'But the Comte rallied them with brave words and loud threats of sharp implements applied to wrinckly sacks; and the Nabstrian horsemen gathered about again; and seeing the enemy banner ahead with few men about it and being filled with dudgeon and having their blood pressure raised dangerously, they drew once again their swords and it was like glittering of stars; and their shouts were like the bleating of many very annoyed sheep. Then, the Comte de Finay's anger burned hot again and he was filled with red wrath and he cried aloud 'Verily, I am really wrathful; let us fall upon these  fellows and give them a smiting'. And his men cried 'A smiting! Yeah, verily, foresooth and whatever! Let us give it to them!' And they came against the horsemen of Fenwick with a great press of men. Great was the clash, and loud the moaning about it really hurting, but more skilled and bitter were the Nabstrians and they clove through the Fenwickians like King Wilhelm en route to a free buffet. (Below) And the Comte broke through the press and threw down the enemy chieftain who cried 'Ow! Ow! Stop smiting me, sir!'and he hewed the enemy banner-bearer and seized their standard and all that was left of the enemy company turned and fled.'

'But lo, suddenly the sky dimmed and the dark turned about and it looked like it might rain; and the Nabstrian cavalrymen, worried about their wigs going frizzy, fell back. But the second body of Fenwick's horsemen, fearing not the darkness, were emboldened. And, unusually for this battle, receiving an order from headquarters, they swept forward against their enemy. And there was a great smiting and soiling of undergarments and falling off of horses; and no quarter was asked or given because neither side was good with fractions. And the Nabstrians, being sorely knackered by their previous fight, were dismayed at the ferocity of the enemy's onset and they were greatly afraid and so also greatly worked over; and they did a runner. And the Comte cried aloud: 'For Christ's sake, not again! Come back you lazy bastards!' But it was to no avail. And General Rumpfler, hearing of these events, was not rightly pleased and uttered very many naughty words.'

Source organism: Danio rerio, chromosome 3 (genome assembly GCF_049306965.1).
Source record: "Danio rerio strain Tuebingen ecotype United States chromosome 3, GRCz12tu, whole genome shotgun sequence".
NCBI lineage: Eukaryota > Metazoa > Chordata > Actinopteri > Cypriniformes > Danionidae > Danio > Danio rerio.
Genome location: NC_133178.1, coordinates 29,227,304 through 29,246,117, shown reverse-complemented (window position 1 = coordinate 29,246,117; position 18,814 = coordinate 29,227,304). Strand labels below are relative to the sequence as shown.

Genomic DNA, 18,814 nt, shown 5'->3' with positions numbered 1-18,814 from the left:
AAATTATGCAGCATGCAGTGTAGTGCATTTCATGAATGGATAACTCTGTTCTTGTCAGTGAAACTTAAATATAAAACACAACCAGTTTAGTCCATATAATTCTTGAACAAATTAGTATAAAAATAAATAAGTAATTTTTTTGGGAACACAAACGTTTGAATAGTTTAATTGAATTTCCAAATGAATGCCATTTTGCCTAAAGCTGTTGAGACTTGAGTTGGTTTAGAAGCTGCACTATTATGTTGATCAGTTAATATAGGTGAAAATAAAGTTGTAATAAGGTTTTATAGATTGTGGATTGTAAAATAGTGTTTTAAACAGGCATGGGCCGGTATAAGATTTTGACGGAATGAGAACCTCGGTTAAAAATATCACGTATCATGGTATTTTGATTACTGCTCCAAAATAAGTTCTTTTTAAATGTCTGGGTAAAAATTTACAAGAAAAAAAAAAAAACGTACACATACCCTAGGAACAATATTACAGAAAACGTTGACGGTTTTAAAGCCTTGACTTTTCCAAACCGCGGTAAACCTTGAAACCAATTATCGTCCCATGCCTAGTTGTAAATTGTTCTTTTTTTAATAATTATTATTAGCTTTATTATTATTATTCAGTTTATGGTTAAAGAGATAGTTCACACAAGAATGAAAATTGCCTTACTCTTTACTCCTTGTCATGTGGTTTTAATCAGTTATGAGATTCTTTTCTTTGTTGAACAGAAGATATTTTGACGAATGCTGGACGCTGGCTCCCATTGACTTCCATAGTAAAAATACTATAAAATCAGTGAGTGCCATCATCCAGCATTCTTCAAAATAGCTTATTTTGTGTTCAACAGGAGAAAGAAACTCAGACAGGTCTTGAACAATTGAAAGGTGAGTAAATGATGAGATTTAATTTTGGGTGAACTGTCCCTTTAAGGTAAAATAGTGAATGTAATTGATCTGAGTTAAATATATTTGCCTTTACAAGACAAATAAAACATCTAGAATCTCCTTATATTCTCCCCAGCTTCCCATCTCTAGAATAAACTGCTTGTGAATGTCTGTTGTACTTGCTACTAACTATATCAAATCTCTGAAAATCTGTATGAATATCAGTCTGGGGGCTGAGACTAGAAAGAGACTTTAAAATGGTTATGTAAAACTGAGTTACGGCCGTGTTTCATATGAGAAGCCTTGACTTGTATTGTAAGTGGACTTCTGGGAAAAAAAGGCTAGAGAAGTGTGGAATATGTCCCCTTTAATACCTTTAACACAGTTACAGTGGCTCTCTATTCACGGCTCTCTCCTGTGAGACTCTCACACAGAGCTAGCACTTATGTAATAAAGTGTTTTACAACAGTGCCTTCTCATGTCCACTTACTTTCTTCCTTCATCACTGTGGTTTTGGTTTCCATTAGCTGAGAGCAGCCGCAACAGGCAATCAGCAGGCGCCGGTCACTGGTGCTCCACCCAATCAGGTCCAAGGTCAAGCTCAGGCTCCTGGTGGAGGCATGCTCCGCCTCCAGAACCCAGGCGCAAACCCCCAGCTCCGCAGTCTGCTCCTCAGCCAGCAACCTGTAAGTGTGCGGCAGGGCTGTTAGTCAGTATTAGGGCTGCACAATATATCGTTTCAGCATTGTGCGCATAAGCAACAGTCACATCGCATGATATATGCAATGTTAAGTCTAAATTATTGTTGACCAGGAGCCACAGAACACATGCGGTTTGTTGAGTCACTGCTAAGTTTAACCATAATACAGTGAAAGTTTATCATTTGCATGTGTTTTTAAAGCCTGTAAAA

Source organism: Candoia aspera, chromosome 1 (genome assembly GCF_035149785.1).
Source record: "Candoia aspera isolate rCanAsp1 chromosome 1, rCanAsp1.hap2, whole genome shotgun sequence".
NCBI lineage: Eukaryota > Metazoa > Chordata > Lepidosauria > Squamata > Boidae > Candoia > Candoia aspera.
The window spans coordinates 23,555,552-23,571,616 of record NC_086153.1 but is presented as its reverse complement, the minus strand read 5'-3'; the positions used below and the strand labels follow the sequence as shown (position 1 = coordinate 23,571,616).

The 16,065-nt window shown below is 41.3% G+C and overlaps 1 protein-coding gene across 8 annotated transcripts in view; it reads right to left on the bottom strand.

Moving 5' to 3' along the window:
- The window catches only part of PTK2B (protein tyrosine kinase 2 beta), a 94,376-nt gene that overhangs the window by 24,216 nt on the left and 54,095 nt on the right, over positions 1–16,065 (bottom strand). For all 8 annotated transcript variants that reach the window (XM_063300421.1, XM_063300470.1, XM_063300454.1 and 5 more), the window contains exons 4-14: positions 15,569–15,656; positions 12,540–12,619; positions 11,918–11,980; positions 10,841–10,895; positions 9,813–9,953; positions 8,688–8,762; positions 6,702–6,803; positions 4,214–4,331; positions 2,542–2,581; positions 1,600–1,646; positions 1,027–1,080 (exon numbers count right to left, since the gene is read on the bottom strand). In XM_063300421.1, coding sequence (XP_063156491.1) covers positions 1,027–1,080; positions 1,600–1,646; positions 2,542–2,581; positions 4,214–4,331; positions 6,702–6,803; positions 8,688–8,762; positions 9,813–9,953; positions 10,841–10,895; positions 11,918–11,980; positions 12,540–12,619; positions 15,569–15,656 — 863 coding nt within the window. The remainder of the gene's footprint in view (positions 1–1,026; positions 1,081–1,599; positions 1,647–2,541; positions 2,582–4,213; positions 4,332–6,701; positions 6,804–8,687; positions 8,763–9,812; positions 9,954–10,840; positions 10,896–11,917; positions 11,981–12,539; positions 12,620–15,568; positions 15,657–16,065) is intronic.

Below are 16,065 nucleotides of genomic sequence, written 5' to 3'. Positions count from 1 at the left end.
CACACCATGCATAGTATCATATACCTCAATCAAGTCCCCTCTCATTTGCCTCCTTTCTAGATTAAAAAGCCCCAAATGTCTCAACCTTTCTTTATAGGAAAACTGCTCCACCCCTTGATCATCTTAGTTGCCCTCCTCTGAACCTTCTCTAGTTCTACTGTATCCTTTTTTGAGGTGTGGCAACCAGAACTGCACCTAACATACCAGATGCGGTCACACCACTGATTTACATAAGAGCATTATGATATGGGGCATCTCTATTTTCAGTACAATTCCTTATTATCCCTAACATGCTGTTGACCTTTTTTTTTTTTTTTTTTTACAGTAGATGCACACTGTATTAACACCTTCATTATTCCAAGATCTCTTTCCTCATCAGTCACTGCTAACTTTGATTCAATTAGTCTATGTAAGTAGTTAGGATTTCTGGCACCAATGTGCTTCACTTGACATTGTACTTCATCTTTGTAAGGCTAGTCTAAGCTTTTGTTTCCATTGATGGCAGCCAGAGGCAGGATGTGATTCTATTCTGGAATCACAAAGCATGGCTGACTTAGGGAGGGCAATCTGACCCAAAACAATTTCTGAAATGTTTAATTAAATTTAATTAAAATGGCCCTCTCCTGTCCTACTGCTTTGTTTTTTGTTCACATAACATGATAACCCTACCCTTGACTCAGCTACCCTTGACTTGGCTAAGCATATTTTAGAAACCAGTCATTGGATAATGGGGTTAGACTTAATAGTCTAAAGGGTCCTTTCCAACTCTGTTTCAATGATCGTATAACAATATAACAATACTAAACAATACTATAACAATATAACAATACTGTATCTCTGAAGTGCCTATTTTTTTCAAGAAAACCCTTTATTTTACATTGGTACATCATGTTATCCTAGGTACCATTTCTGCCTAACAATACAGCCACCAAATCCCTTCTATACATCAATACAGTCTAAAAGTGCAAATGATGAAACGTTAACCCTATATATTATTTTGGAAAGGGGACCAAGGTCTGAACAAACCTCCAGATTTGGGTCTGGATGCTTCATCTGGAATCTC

With the defeat of his cavalry assault, Rumpfler's attack is over. Having risked all on the cavalry breakthrough, his infantry have not had the benefit of his rallying efforts. The Nabstrian line is raked by musketry and pulverised by cannon, tearing off legs, knees, and feet reducing both the morale and the average height of the infantry. Rumpfler's vain attempt, too late, to rally his infantry raises neither their spirits nor their stature. (Above) The entire Nabstrian front line is broken by Imperial fire. (Below) Burgrave Falco surveys the shattered remains of the Nabstrian army.
'Well,' he says to Rumpfler, 'That fell apart quickly. My dear general, I think, once we have returned to the capital, that we should have a conversation.'
Rumpfler nods wearily. Whatever is in store for him, it is a fair guess that it is unlikely to be a promotion and a commemorative tankard.

Meanwhile, aside from the single 'charge' order issued to the cavalry, the Imperial headquarters has remained royally inactive. The Fenwickian staff indeed has been rendered insensible once again thanks to the wearing Fenwickian sensitivity to double entendre. Nitzwitz, intending to point out that the small copse that divides the Fenwickian line might provide the perfect avenue for a counter-attack on the exposed Nabstrian left has tried to outline this to his compatriots. Sadly, the Captain, who really should have known better, got no further than commenting that: 'Since the wood is already in our hands' before the Fenwickian staff have 'fnarred' themselves into a swoon.
As the fighting dies down, Marshal Cavandish passes wind loudly and wakes himself with a start.
'Grenadiers forward!', he blurts out in a daze: 'Rabbit onesies on!' His eyes snap into focus, aware now of the stares of his staff officers.
'Excellent,' he says, 'My plan has been a famous success.' He turns to his horse, Keith. 'Now what was it?'

Monday, 3 October 2016

Wimintzhauer, the Second!

General Rumpfler looks out across the battlefield. He turns to his aide-de-camp, Captain Hugo von Stumpe. 'Von Stumpe,' says the general, twirling his moustache, 'you know what it's like to have that satisfying feeling that comes from inflicting on the enemies of Nabstria an absolutely crushing defeat; the joy of seeing a well-executed plan grind one's opponent into the dust?'